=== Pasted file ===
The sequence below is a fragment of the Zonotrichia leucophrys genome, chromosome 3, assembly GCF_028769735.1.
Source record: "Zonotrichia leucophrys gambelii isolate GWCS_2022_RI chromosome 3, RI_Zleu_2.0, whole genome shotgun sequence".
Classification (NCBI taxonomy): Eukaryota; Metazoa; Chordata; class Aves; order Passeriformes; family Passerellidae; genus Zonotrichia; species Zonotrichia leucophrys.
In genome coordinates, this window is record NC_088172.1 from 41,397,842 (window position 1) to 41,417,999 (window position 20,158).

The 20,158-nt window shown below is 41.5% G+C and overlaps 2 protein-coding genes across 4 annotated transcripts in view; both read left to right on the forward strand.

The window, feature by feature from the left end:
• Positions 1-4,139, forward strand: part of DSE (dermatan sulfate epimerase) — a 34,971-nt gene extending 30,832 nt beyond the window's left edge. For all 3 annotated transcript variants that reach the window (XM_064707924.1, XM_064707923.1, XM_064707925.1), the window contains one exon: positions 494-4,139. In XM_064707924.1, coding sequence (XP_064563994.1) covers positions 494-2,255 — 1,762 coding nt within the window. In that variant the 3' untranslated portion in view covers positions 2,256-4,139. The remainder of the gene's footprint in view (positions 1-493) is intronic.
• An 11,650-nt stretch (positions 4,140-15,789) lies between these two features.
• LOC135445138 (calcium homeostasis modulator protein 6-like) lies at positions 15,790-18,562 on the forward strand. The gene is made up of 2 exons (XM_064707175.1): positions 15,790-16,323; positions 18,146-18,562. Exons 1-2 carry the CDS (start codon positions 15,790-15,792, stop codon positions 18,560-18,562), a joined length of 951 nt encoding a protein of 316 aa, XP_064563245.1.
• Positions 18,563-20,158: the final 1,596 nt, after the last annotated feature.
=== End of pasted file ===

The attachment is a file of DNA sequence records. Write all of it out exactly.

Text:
The sequence below is a fragment of the Zonotrichia leucophrys genome, chromosome 3, assembly GCF_028769735.1.
Source record: "Zonotrichia leucophrys gambelii isolate GWCS_2022_RI chromosome 3, RI_Zleu_2.0, whole genome shotgun sequence".
Classification (NCBI taxonomy): Eukaryota; Metazoa; Chordata; class Aves; order Passeriformes; family Passerellidae; genus Zonotrichia; species Zonotrichia leucophrys.
In genome coordinates, this window is record NC_088172.1 from 41,397,842 (window position 1) to 41,417,999 (window position 20,158).

The 20,158-nt window shown below is 41.5% G+C and overlaps 2 protein-coding genes across 4 annotated transcripts in view; both read left to right on the forward strand.

The window, feature by feature from the left end:
• Positions 1-4,139, forward strand: part of DSE (dermatan sulfate epimerase) — a 34,971-nt gene extending 30,832 nt beyond the window's left edge. For all 3 annotated transcript variants that reach the window (XM_064707924.1, XM_064707923.1, XM_064707925.1), the window contains one exon: positions 494-4,139. In XM_064707924.1, coding sequence (XP_064563994.1) covers positions 494-2,255 — 1,762 coding nt within the window. In that variant the 3' untranslated portion in view covers positions 2,256-4,139. The remainder of the gene's footprint in view (positions 1-493) is intronic.
• An 11,650-nt stretch (positions 4,140-15,789) lies between these two features.
• LOC135445138 (calcium homeostasis modulator protein 6-like) lies at positions 15,790-18,562 on the forward strand. The gene is made up of 2 exons (XM_064707175.1): positions 15,790-16,323; positions 18,146-18,562. Exons 1-2 carry the CDS (start codon positions 15,790-15,792, stop codon positions 18,560-18,562), a joined length of 951 nt encoding a protein of 316 aa, XP_064563245.1.
• Positions 18,563-20,158: the final 1,596 nt, after the last annotated feature.